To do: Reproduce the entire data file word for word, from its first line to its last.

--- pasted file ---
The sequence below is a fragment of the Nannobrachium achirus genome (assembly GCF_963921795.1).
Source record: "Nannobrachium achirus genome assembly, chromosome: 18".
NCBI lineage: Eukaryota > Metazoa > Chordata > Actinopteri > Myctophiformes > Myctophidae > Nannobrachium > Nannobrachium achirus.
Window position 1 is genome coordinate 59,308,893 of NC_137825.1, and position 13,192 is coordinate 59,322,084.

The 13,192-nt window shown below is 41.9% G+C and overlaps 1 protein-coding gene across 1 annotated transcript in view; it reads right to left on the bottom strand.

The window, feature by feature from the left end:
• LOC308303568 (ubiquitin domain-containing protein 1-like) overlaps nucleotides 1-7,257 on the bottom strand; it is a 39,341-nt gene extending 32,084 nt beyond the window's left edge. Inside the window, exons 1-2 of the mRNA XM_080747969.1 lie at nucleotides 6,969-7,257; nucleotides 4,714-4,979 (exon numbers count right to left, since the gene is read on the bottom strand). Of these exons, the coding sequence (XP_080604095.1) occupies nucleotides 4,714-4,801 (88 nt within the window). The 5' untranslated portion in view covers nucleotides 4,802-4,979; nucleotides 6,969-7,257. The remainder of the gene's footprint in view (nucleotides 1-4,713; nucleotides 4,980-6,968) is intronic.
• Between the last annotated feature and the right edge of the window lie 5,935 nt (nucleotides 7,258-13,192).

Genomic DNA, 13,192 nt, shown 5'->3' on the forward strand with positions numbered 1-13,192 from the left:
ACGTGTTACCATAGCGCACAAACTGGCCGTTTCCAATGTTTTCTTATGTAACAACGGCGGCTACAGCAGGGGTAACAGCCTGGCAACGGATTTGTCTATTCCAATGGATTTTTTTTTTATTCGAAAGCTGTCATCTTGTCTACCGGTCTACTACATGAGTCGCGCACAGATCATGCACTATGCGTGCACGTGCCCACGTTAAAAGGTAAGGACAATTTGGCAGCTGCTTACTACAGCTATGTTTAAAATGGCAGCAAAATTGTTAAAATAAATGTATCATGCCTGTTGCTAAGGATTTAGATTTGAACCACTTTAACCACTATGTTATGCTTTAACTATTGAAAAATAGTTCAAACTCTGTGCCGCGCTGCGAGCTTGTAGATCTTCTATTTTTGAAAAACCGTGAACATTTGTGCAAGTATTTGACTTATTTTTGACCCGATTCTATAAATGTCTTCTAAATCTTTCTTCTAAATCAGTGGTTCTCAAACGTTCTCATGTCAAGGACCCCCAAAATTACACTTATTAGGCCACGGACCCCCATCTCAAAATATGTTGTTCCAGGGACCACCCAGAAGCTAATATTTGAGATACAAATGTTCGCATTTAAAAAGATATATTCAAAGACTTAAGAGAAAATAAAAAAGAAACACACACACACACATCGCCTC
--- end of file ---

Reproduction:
The sequence below is a fragment of the Nannobrachium achirus genome (assembly GCF_963921795.1).
Source record: "Nannobrachium achirus genome assembly, chromosome: 18".
NCBI lineage: Eukaryota > Metazoa > Chordata > Actinopteri > Myctophiformes > Myctophidae > Nannobrachium > Nannobrachium achirus.
Window position 1 is genome coordinate 59,308,893 of NC_137825.1, and position 13,192 is coordinate 59,322,084.

The 13,192-nt window shown below is 41.9% G+C and overlaps 1 protein-coding gene across 1 annotated transcript in view; it reads right to left on the bottom strand.

The window, feature by feature from the left end:
• LOC308303568 (ubiquitin domain-containing protein 1-like) overlaps nucleotides 1-7,257 on the bottom strand; it is a 39,341-nt gene extending 32,084 nt beyond the window's left edge. Inside the window, exons 1-2 of the mRNA XM_080747969.1 lie at nucleotides 6,969-7,257; nucleotides 4,714-4,979 (exon numbers count right to left, since the gene is read on the bottom strand). Of these exons, the coding sequence (XP_080604095.1) occupies nucleotides 4,714-4,801 (88 nt within the window). The 5' untranslated portion in view covers nucleotides 4,802-4,979; nucleotides 6,969-7,257. The remainder of the gene's footprint in view (nucleotides 1-4,713; nucleotides 4,980-6,968) is intronic.
• Between the last annotated feature and the right edge of the window lie 5,935 nt (nucleotides 7,258-13,192).

Genomic DNA, 13,192 nt, shown 5'->3' on the forward strand with positions numbered 1-13,192 from the left:
ACGTGTTACCATAGCGCACAAACTGGCCGTTTCCAATGTTTTCTTATGTAACAACGGCGGCTACAGCAGGGGTAACAGCCTGGCAACGGATTTGTCTATTCCAATGGATTTTTTTTTTATTCGAAAGCTGTCATCTTGTCTACCGGTCTACTACATGAGTCGCGCACAGATCATGCACTATGCGTGCACGTGCCCACGTTAAAAGGTAAGGACAATTTGGCAGCTGCTTACTACAGCTATGTTTAAAATGGCAGCAAAATTGTTAAAATAAATGTATCATGCCTGTTGCTAAGGATTTAGATTTGAACCACTTTAACCACTATGTTATGCTTTAACTATTGAAAAATAGTTCAAACTCTGTGCCGCGCTGCGAGCTTGTAGATCTTCTATTTTTGAAAAACCGTGAACATTTGTGCAAGTATTTGACTTATTTTTGACCCGATTCTATAAATGTCTTCTAAATCTTTCTTCTAAATCAGTGGTTCTCAAACGTTCTCATGTCAAGGACCCCCAAAATTACACTTATTAGGCCACGGACCCCCATCTCAAAATATGTTGTTCCAGGGACCACCCAGAAGCTAATATTTGAGATACAAATGTTCGCATTTAAAAAGATATATTCAAAGACTTAAGAGAAAATAAAAAAGAAACACACACACACACATCGCCTC